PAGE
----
Like many Central and South American countries, international adoption from Colombia is an option for many. 2004 saw nearly 300 children adopted from Colombia.
Like all adoption, the time required for an adoption from Colombia depends not only on the speed at which a country approves your dossier, but also on how quickly you can complete the required paperwork. In Colombia, the wait is largely dependant on the age of the child you would like to adopt. Like many countries, the older the child, the quicker the process.
Travel to Colombia is required and the adoption will be finalized while the parents are in the country. Note: The U.S. State Department has issued a travel warning for Americans traveling to Colombia. See Travel Warning Below.
Colombia encourages couples to adopt sibling groups. Prospective parents may find greatly reduced fees if they are interested in adopting a siblings.
Travel can range from 2 to 6 weeks to move through the adoption process.
Special consideration is given to prospective parents of Colombian decent.
ELIGIBILITY REQUIREMENTS FOR ADOPTIVE PARENTS: Colombian law only allows for adoptions by a married man and woman. The Colombian adoption laws require that at least one of the adopting parents be over twenty-five years of age and be physically, emotionally, and economically capable of supporting the adopted child. In practice, newborns are assigned to younger couples, and older children are assigned to older couples.
This information is current as of today, Wed Nov 02 2005 20:34:41
GMT-0500 (Eastern Standard Time).
This Travel Warning is being issued to remind American citizens of ongoing security concerns in Colombia. This supersedes the Travel Warning issued March 3, 2004.
The Department of State warns U.S. citizens of the dangers of travel to Colombia. Violence by narcoterrorist groups and other criminal elements continues to affect all parts of the country, urban and rural, and border areas. Citizens of the United States and other countries continue to be the victims of threats, kidnappings, and other violence.
Violence has decreased markedly in most urban centers, including Bogota, Medellin, Barranquilla, and Cartagena. Nevertheless, since the year 2000, 32 Americans were reported kidnapped in various parts of the country, including four in 2004. No one can be considered immune on the basis of occupation, nationality or any other factor. A number of kidnappings are committed by terrorist groups, including the Revolutionary Armed Forces of Colombia (FARC) and the National Liberation Army (ELN). The FARC are suspected of being responsible for holding captive three Americans since February 2003. The U.S. government places the highest priority on the safe recovery of kidnapped Americans. However, it is U.S. policy not to make concessions to, or strike deals with terrorists, so the U.S. government’s ability to assist kidnapped U.S. citizens is limited.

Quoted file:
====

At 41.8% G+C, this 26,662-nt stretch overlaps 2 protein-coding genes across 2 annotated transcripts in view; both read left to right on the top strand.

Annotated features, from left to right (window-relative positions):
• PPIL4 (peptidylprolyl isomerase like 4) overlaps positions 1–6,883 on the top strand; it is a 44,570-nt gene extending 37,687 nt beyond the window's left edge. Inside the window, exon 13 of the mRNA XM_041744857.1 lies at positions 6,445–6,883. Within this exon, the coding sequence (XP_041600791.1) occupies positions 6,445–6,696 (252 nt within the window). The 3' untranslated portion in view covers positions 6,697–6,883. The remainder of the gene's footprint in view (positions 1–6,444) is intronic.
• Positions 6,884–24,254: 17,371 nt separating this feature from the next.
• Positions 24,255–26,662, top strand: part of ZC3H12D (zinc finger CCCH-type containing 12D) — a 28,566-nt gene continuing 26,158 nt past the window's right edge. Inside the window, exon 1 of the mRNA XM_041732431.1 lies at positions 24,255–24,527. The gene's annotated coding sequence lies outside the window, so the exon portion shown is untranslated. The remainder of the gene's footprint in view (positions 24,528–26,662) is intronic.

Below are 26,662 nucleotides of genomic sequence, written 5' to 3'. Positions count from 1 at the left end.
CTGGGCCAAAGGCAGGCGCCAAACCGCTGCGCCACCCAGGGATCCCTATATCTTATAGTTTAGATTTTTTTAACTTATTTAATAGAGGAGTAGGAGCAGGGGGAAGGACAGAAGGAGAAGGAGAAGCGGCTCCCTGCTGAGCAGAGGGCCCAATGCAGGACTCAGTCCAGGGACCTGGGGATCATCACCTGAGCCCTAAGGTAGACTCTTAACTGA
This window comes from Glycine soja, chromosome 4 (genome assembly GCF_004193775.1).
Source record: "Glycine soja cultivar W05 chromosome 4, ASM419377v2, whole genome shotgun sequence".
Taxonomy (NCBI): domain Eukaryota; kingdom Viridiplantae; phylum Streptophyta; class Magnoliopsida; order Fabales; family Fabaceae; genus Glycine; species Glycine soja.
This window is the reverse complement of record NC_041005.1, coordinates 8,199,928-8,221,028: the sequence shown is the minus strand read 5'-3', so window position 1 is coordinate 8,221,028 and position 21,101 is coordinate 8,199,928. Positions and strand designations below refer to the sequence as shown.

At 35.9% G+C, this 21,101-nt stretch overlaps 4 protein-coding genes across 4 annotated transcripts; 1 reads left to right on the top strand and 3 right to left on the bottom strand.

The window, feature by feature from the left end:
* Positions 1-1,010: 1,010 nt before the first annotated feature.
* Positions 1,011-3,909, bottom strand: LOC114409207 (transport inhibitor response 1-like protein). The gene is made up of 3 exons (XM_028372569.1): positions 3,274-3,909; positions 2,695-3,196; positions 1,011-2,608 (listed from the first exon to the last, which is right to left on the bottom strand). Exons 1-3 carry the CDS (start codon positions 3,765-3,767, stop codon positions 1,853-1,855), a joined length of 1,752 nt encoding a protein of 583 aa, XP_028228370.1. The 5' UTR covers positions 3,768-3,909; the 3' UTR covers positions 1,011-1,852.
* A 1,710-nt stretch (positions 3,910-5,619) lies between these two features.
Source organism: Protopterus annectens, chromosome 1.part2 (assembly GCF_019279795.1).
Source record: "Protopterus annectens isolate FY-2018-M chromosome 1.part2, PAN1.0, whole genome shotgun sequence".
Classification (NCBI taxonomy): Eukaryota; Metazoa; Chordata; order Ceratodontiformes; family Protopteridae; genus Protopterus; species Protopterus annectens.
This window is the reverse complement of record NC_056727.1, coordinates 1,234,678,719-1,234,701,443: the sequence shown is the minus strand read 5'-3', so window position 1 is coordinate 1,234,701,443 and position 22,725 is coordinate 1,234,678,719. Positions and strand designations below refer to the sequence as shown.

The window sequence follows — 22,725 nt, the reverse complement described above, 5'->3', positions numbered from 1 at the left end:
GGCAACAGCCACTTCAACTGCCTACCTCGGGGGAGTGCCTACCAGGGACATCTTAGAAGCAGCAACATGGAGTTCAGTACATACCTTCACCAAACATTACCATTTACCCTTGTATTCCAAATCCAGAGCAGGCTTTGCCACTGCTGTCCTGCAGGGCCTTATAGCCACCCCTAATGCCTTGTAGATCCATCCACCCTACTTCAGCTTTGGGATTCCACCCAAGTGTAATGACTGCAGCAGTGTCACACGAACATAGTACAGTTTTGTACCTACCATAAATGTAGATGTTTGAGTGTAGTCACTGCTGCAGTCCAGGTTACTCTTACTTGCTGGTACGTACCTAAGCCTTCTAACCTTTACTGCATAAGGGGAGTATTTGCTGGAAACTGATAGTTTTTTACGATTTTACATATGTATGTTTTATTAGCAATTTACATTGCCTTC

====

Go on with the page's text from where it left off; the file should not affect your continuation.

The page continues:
Violence in Cali and the surrounding areas remains high, much of it related to the illicit drug trade. Much of rural Colombia also remains extremely dangerous due to the presence of narcoterrorists and Colombian government operations against them. While family members are allowed to accompany U.S. government officials assigned to Columbia, in-country travel by U.S. officials and their families is subject to restrictions. Travel by air is allowed to all major cities, but urban and intra-city bus transportation is off-limits to official Americans. U.S. citizens should not travel by road outside of urban areas at night.
As the Department continues to develop information on any potential security threats to U.S. citizens overseas, it shares credible threat information through its Consular Information Program documents, available on the Internet at http://travel.state.gov. U.S. travelers can also get up-to-date information on security conditions by calling 1-888-407-4747 in the U.S. or Canada or on a regular toll line at 1-202-501-4444. U.S. citizens should also consult the Department of State’s Consular Information Sheet for Colombia and the Worldwide Caution Public Announcement at http://travel.state.gov.